Why Co-op hasn’t signed up to the UK Plastics Pact

EXCLUSIVE: The Co-op is one of the two major supermarkets yet to commit to WRAP's collaborative agreement to tackle single-use plastics, but the company's environment manager Iain Ferguson believes that an "enterprising" approach to innovation will enable the retailer to rethink approaches to packaging.

In April 2018, signatories from 42 businesses that are responsible for more than 80% of the plastic packaging on products sold in UK supermarkets signed up to a new collaborative programme to make unnecessary single-use plastic packaging “a thing of the past”.

The UK Plastics Pact had just been launched by WRAP, setting four key targets for signatories to reach by 2025. Over the next seven years, members of the UK Plastics Pact will need to guarantee that 100% of plastic packaging is reusable, recyclable or compostable, ensure that 70% of plastic packaging is effectively recycled or composted, use at least 30% recycled content across all plastics packaging, and eliminate unnecessary single-use plastics through redesign, innovation and alternative delivery models.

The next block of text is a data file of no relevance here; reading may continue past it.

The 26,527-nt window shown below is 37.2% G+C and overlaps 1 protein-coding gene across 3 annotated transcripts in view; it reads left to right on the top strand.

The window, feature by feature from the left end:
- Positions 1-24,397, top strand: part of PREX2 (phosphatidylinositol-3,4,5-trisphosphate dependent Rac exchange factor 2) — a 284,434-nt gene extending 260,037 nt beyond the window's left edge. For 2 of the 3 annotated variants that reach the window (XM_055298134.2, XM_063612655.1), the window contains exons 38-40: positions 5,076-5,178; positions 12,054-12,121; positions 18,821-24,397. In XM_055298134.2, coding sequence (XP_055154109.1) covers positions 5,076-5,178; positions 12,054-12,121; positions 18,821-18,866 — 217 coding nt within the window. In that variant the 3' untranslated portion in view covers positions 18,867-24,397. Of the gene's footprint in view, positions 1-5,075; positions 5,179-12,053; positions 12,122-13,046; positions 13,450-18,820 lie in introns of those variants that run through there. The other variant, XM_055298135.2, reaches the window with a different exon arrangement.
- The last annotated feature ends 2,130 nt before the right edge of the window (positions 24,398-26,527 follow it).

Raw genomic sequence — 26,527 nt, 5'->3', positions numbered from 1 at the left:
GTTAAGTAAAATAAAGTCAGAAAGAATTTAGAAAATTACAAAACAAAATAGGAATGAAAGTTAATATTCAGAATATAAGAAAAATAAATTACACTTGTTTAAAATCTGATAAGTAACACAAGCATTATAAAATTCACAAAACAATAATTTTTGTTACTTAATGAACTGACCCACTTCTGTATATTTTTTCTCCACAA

The UK Plastics Pact has now been signed by 99 organisations, ranging from manufacturing heavyweights such as Unilever and Danone to consumer-facing supermarkets including Waitrose, Tesco, Asda and Sainsbury’s. Many highlight membership to the Pact as proof that they are committed to reducing the 41.9 million tonnes of plastic waste generated in the commercial and industrial sectors annually.

Of the 99 signatories, there are two notable omissions. Both Iceland and the Co-op are yet to sign up to the pledge, noting that the targets aren’t ambitious enough.

Frozen food giant Iceland has committed to becoming the world’s first major retailer to remove plastic packaging from its own brand products by 2023, while the Co-op has pledged to make all of its own-brand packaging recyclable by 2023 and 80% recyclable by 2020. It has also promised to use a minimum of 50% recycled plastic (PET) in bottles, pots, trays and punnets by 2021.